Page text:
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Advising Student Organizations: Penance Or Privilege?

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1999 Annual Conference


Charlotte, North Carolina

Publication Date

June 20, 1999

Start Date

June 20, 1999

End Date

June 23, 1999



Page Count


Page Numbers

4.58.1 - 4.58.5

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Kay C Dee

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NOTE: The first page of text has been automatically extracted and included below in lieu of an abstract

Session 1375

Advising Student Organizations: Penance or Privilege?

Kay C Dee Tulane University

Often, the first form of departmental or university service experienced by new faculty members is the role of a “faculty advisor” for a student organization. New educators tend to become student organization faculty advisors for a number of reasons: it can be an excellent way to meet many students outside the classroom and to establish a reputation in your new institution; advising a student organization can require less institution-specific knowledge than (the more traditional) committee service; and, frankly, some faculty members can view advising student organizations as a distasteful chore or as “penance” to be paid as you climb the academic ladder - as a result, this job can tend to fall to the newest person in the department.

Advising a student organization can be a rewarding experience, but can also be nerve-wracking for new engineering educators. Our first years as faculty members are often spent learning about one-on-one student advising through trial and error - accepting the responsibility to advise an entire student group can be overwhelming. Enthusiastic new educators can easily fall into the trap of over-advising, or micromanaging, a student group. Conversely, well-meaning and laid- back advisors can adopt a “hands-off” attitude which can significantly lower the morale and/or productivity of a student group. As new faculty, we often search for balance; we struggle to balance the demands of teaching and research and to balance our personal and professional obligations. Balance is probably also the key to effectively advising student organizations.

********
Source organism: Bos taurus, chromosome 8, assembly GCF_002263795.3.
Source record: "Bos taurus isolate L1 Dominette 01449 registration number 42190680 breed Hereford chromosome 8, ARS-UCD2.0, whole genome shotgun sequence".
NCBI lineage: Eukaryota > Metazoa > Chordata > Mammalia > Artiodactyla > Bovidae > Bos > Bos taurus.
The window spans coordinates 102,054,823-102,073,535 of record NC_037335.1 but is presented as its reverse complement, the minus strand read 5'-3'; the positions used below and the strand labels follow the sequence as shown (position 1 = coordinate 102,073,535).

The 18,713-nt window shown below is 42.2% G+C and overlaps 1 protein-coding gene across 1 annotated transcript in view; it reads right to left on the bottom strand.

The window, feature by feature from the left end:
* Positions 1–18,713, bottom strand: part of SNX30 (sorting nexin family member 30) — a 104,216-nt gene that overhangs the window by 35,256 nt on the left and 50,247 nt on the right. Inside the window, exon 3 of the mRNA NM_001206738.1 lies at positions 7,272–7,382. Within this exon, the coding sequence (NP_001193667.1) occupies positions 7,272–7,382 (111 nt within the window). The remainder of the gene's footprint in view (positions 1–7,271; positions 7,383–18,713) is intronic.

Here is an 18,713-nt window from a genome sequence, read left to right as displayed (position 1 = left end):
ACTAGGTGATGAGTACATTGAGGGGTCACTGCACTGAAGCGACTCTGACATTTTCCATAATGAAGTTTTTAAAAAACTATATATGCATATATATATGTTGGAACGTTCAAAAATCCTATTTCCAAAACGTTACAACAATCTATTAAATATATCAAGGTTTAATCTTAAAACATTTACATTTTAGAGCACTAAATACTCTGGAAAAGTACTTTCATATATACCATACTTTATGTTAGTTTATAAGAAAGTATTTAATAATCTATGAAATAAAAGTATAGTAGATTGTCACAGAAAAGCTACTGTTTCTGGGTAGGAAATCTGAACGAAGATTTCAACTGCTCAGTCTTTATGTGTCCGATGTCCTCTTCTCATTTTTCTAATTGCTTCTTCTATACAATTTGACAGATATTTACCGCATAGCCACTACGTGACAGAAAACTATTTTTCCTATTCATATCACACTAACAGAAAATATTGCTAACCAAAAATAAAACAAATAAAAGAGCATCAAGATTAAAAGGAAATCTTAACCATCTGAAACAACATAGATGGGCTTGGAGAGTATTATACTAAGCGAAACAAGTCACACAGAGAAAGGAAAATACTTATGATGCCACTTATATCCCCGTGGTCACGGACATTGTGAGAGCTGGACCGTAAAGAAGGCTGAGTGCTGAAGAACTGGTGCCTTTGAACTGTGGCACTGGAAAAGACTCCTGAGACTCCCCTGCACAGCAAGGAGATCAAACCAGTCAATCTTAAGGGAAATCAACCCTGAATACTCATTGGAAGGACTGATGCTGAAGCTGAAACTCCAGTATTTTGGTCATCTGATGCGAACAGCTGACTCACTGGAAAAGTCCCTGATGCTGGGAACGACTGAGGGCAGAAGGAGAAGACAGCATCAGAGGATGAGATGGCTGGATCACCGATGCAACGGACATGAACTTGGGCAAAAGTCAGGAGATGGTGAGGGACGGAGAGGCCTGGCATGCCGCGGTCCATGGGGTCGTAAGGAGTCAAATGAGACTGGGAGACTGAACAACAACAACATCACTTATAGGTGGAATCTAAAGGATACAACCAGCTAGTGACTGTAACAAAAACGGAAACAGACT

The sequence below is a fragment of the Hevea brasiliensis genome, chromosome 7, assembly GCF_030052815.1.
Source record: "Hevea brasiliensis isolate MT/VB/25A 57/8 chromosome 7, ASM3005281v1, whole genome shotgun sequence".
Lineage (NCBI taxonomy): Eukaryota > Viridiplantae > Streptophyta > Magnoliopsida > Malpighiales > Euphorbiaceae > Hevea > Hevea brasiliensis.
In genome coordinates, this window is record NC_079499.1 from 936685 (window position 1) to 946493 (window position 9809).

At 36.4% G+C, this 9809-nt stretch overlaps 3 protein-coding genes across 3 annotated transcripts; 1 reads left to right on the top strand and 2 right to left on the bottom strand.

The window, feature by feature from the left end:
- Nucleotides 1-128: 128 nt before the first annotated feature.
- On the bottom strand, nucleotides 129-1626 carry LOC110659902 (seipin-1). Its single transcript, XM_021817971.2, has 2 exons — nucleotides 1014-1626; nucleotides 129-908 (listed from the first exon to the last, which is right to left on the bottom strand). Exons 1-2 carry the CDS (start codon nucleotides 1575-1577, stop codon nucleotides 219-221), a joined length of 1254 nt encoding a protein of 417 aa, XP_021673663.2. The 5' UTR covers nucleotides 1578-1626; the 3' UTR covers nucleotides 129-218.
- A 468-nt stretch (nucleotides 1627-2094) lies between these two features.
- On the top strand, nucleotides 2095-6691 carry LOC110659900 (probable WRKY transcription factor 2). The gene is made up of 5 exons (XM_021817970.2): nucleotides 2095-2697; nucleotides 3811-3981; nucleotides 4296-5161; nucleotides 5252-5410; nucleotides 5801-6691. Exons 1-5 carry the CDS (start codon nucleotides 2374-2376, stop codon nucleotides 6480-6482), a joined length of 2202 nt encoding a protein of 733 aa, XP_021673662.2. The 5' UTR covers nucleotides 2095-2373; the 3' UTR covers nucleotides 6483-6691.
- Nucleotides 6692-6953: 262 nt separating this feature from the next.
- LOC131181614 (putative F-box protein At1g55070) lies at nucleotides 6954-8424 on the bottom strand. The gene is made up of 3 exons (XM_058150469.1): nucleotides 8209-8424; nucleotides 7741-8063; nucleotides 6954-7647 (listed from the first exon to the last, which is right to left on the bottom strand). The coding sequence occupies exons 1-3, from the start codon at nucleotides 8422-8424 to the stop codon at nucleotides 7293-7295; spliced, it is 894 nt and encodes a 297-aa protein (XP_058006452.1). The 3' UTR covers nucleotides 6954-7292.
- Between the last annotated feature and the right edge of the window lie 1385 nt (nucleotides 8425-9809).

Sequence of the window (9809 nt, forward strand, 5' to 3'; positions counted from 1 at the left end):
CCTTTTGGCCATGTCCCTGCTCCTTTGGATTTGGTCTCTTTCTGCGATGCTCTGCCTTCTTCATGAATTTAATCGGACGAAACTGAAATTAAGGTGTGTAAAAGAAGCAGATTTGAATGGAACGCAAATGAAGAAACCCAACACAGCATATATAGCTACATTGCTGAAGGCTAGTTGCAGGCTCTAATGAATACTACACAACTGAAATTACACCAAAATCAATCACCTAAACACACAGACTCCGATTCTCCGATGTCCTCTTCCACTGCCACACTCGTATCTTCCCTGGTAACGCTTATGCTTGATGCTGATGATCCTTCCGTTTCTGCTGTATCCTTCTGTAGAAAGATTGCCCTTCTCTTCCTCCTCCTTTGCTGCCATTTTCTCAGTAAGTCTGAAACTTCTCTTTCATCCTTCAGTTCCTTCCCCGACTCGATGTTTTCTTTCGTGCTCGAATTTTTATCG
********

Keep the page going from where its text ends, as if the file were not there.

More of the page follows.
Developing balance (and wisdom, which seems to be associated with Five Principles of Advising balance) requires time and patience. Student Organizations Since I am still questing for balance (and wisdom, and time, and patience) 1. Be Accessible. and yet am already serving as a faculty 2. Be Quiet. advisor for student organizations, I 3. Behave. have assembled a short set of advising 4. Be Supportive. principles (Table 1) derived from 5. Be Smart. teaching techniques1-4. This paper will present and expand upon the principles in Table 1, which have been Table 1. Short List of Advising Principles. very useful during my time as the Of course, seeking balance is still a worthy goal. faculty advisor for the Tulane student chapters of two professional societies and one honor society.

Dee, K. C. (1999, June), Advising Student Organizations: Penance Or Privilege? Paper presented at 1999 Annual Conference, Charlotte, North Carolina.

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